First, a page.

Laramie High School Football plans to implement changes to its summer lifting programs to improve athleticism.

Coach Clint Reed has been the head coach of LHS Football for a year and plans to make changes based on his observations from last season.

“You know, people in the community want us to have a strong football program and that starts with the understanding of the community,” Reed said. “We’ve had so many coaches that moved in from out of state that were great coaches, but had no idea how to build trust in a tight knit small town like Laramie.”

Reed has been coaching football for 23 years in Laramie and plans to use his connections to better his athletes’ improvement.

Last football season, a large amount of athletes from LHS had severe injuries that prevented them from participating in sports for months at a time.

“We’re working with Premiere Bone and Joint to establish a program of training that will help better protect athletes from injury and to educate the staff as well as the students on how to better manage their bodies,” Reed said.

Unlike coaches in the past, Reed understands that he has a responsibility to give athletes the required amount of rest they need, both in season and off season.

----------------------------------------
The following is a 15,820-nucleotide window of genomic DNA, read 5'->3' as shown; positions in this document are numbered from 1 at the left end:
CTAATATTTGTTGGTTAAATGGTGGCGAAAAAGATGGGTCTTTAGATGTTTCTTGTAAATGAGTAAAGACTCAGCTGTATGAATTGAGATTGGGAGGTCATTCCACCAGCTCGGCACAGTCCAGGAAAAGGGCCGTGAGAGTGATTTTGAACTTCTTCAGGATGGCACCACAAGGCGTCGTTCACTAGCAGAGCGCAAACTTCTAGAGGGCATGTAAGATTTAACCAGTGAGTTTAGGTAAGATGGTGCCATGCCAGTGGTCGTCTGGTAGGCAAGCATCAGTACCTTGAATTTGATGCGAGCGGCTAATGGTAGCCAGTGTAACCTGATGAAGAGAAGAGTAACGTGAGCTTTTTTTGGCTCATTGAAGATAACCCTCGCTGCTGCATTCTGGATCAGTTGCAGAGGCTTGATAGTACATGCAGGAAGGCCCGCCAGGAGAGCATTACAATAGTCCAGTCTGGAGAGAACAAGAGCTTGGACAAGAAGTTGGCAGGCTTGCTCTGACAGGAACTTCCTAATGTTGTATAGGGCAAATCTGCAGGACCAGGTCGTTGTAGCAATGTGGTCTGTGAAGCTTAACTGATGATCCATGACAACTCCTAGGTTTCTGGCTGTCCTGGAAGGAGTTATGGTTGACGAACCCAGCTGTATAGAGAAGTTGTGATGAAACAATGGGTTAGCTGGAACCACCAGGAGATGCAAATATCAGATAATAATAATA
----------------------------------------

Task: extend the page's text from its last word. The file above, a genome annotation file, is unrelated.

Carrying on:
“I feel like a lot of coaches take for granted the amount of work that young athletes are putting in to their sport and sometimes multiple sports throughout the year,” Reed said. “Sports are very straining on the body and if you don’t take the time to rest in the off season, their young bodies are going to break. We as coaches need to check ourselves and hold ourselves accountable to protect them.”

Reed is also holding a summer lifting program for high schoolers as well as younger players. June 4 through Aug. 2 are when summer workouts begin. 6:30-8 am is team lifting; 8-9 am is team agility training.

“The offer stands for younger kids who play in junior high as well,” Reed said. “It is important for our football program as a whole that all generations of athletes are being trained correctly. Younger kids don’t have to be intimidated by working out with high school students. If we can get them in and learning how to properly train their bodies, then they will be adequate athletes by the time their high school career comes around.”